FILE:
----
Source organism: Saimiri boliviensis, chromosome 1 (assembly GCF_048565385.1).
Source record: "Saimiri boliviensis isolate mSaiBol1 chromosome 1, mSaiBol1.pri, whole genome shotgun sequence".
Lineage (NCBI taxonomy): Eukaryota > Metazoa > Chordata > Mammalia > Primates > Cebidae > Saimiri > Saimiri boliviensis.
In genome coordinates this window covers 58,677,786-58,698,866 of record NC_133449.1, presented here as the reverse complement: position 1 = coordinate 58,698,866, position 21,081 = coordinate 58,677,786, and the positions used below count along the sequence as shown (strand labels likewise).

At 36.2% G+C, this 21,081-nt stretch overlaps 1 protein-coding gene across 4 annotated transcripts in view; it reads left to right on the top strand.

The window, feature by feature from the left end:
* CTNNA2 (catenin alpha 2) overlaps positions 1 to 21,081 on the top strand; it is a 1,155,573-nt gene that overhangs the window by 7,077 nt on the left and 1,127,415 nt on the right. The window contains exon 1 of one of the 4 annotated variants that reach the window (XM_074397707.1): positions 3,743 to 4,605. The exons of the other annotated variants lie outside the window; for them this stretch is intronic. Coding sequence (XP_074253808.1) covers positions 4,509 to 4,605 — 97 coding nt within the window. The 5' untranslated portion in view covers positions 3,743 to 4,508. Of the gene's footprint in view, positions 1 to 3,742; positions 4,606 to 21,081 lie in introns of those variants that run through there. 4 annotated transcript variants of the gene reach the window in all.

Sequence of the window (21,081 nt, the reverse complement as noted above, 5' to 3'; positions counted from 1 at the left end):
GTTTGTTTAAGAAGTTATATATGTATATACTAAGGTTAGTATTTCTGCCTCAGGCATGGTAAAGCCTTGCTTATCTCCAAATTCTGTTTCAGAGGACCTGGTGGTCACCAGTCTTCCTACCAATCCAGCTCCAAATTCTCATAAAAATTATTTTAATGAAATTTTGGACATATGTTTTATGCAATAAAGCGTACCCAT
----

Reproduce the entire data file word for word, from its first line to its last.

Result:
Source organism: Saimiri boliviensis, chromosome 1 (assembly GCF_048565385.1).
Source record: "Saimiri boliviensis isolate mSaiBol1 chromosome 1, mSaiBol1.pri, whole genome shotgun sequence".
Lineage (NCBI taxonomy): Eukaryota > Metazoa > Chordata > Mammalia > Primates > Cebidae > Saimiri > Saimiri boliviensis.
In genome coordinates this window covers 58,677,786-58,698,866 of record NC_133449.1, presented here as the reverse complement: position 1 = coordinate 58,698,866, position 21,081 = coordinate 58,677,786, and the positions used below count along the sequence as shown (strand labels likewise).

At 36.2% G+C, this 21,081-nt stretch overlaps 1 protein-coding gene across 4 annotated transcripts in view; it reads left to right on the top strand.

The window, feature by feature from the left end:
* CTNNA2 (catenin alpha 2) overlaps positions 1 to 21,081 on the top strand; it is a 1,155,573-nt gene that overhangs the window by 7,077 nt on the left and 1,127,415 nt on the right. The window contains exon 1 of one of the 4 annotated variants that reach the window (XM_074397707.1): positions 3,743 to 4,605. The exons of the other annotated variants lie outside the window; for them this stretch is intronic. Coding sequence (XP_074253808.1) covers positions 4,509 to 4,605 — 97 coding nt within the window. The 5' untranslated portion in view covers positions 3,743 to 4,508. Of the gene's footprint in view, positions 1 to 3,742; positions 4,606 to 21,081 lie in introns of those variants that run through there. 4 annotated transcript variants of the gene reach the window in all.

Sequence of the window (21,081 nt, the reverse complement as noted above, 5' to 3'; positions counted from 1 at the left end):
GTTTGTTTAAGAAGTTATATATGTATATACTAAGGTTAGTATTTCTGCCTCAGGCATGGTAAAGCCTTGCTTATCTCCAAATTCTGTTTCAGAGGACCTGGTGGTCACCAGTCTTCCTACCAATCCAGCTCCAAATTCTCATAAAAATTATTTTAATGAAATTTTGGACATATGTTTTATGCAATAAAGCGTACCCAT